The HSL, or hue, saturation, luminance panel, allows for fine-tuning the image’s colours individually. Luminance is how light or dark a colour is. Saturation is how bright or dull a colour is, and hue changes the shade of that colour.

 

Lightroom gives each colour a slider inside the HSL panel, allowing you to adjust each colour without affecting the others. These colour tools are helpful for creating a specific look. Adjusting the greens and blues, for example, can create the look of a specific film.

 

Along with creating a specific look, the HSL panel can also be used for some corrections. Pulling up the orange luminance slider will brighten up skin tones while pulling the red luminance slider will make red skin less obvious.

 

The HSL is also essential for getting great black and whites. After converting the image to black and white (use the Treatment option at the very top of the Develop panels), the HSL becomes the B&W panel and will control what shade of grey each colour converts to.

If you have a photo where two different colours look similar in black and white, you can adjust one of those colours to get more contrast in the black and white version.

 

One more HSL trick — if you’re not sure exactly where a specific colour falls in that HSL panel or black and white conversion, click on the small circle icon in the corner of the HSL panel.

 

With the target tool selected, when you hover the cursor over a specific colour, the slider for that colour lights up. Clicking with the tool and dragging up or down will adjust the actual slider value for whichever panel you have open.

 

This applies to the luminance, saturation or the black and white panel.

 

Fix Flaws with the Clone Tool 

The appearance of blemishes, wrinkles and shadows can reduce the quality of your wedding photos. However, a few clicks of the cloning tool can make it look like those flaws were never there. It’s important not to overuse this tool, as this can make photos look unnatural. Using professional, automated photo editing software can help to eliminate the guesswork of photo fixing so that you get consistent and beautiful results every time.

 

Colour Vibrancy 

Colour levels determine if your photos “pop” with life, or is presented as a dull image as if you have a sign veil across your lens. Digital cameras capture light using Red, Green and Blue sensors which then mix them in different proportions to recreate the amazing variety of colours the human eyes can see, and the human brain can remember. If a camera leans too heavily toward red, green or blue, this can throw off the net effect of the image and its impact. Was it a blue or lilac evening gown?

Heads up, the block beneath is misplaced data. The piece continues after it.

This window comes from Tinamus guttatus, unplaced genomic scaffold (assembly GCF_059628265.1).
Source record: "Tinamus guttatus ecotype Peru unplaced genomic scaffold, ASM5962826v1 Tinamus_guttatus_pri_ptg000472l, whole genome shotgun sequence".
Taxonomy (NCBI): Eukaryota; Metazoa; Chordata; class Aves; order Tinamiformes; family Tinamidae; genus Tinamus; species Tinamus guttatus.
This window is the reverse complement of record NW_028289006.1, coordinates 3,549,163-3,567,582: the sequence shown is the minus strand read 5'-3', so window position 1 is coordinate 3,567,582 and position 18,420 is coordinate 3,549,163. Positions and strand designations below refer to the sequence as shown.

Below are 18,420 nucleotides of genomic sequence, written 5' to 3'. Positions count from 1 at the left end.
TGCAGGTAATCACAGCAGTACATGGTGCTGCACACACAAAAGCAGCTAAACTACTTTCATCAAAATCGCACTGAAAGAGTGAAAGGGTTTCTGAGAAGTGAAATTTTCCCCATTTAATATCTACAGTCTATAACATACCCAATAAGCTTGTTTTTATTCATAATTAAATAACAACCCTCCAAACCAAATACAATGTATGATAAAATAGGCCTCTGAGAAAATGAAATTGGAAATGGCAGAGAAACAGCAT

Fortunately, photo editing software can make it easy to adjust the colour balance in your wedding photos – if you have an eye for it. If not, it’s best to leave it in the hands of an automated photo editing solution like muvee Wedding Studio. It has patented colour science technology to correctly recreate the dynamic colour spectrum of the real world as the eye sees it. Try it! It really is quite amazing!

 

Fix Blurriness with the Sharpness Tool 

When taking hundreds of photos throughout a long day, it’s understandable that your Bob the shooter will snap some that are out of focus. This is especially true of candid or action shots. The sharpness tool can help you to salvage what would otherwise be throwaway images. Take care not to oversharpen, through, or images can start to look unnatural or even cartoon-like. The presets in Photo Enhancer will add the perfect level of sharpness to your photos and give each and everyone a more professional quality.

 

Photo editing requires a steady hand and a fair amount of knowledge and experience in all of the areas described above and more. There are no shortcuts to experience and a good eye. Fortunately, our engineers have managed to put in the most popular and useful “tricks of the trade” by pro photographers out there into a bunch of one-click smart presets.

There are several options for how to edit wedding photos, and these are just a few of our top picks. Even though it is valuable to have an education on all things editing photography, we still believe in our overall mission. Our mission is to empower success and increase the profits of professional wedding photographers.

 

And that translates to outsourcing areas of your business that are time-consuming and non-profit-generating, such as wedding photo editing. Have questions about our photo editing services? Chat with us online and learn more about how we take the pain and headache of editing off of your plate, allowing you to focus on things you love, and that will help your wedding photography business grow.